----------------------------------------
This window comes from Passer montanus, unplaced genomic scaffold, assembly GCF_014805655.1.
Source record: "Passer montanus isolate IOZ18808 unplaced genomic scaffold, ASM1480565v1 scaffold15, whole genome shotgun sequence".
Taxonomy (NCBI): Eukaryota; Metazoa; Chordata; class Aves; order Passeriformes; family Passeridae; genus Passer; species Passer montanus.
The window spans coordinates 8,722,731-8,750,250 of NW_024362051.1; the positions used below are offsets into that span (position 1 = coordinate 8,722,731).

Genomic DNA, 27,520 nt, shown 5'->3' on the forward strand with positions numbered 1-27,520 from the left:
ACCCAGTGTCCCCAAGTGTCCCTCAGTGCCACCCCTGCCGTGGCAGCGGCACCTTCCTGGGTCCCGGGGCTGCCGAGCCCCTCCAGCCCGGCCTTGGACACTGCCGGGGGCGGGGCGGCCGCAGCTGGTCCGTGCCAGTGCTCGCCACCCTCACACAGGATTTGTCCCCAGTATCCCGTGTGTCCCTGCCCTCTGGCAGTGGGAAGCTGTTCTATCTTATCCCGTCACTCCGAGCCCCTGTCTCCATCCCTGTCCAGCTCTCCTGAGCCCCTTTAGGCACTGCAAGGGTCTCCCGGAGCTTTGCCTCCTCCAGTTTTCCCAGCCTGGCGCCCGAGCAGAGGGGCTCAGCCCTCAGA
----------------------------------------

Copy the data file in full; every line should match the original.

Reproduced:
This window comes from Passer montanus, unplaced genomic scaffold, assembly GCF_014805655.1.
Source record: "Passer montanus isolate IOZ18808 unplaced genomic scaffold, ASM1480565v1 scaffold15, whole genome shotgun sequence".
Taxonomy (NCBI): Eukaryota; Metazoa; Chordata; class Aves; order Passeriformes; family Passeridae; genus Passer; species Passer montanus.
The window spans coordinates 8,722,731-8,750,250 of NW_024362051.1; the positions used below are offsets into that span (position 1 = coordinate 8,722,731).

Genomic DNA, 27,520 nt, shown 5'->3' on the forward strand with positions numbered 1-27,520 from the left:
ACCCAGTGTCCCCAAGTGTCCCTCAGTGCCACCCCTGCCGTGGCAGCGGCACCTTCCTGGGTCCCGGGGCTGCCGAGCCCCTCCAGCCCGGCCTTGGACACTGCCGGGGGCGGGGCGGCCGCAGCTGGTCCGTGCCAGTGCTCGCCACCCTCACACAGGATTTGTCCCCAGTATCCCGTGTGTCCCTGCCCTCTGGCAGTGGGAAGCTGTTCTATCTTATCCCGTCACTCCGAGCCCCTGTCTCCATCCCTGTCCAGCTCTCCTGAGCCCCTTTAGGCACTGCAAGGGTCTCCCGGAGCTTTGCCTCCTCCAGTTTTCCCAGCCTGGCGCCCGAGCAGAGGGGCTCAGCCCTCAGA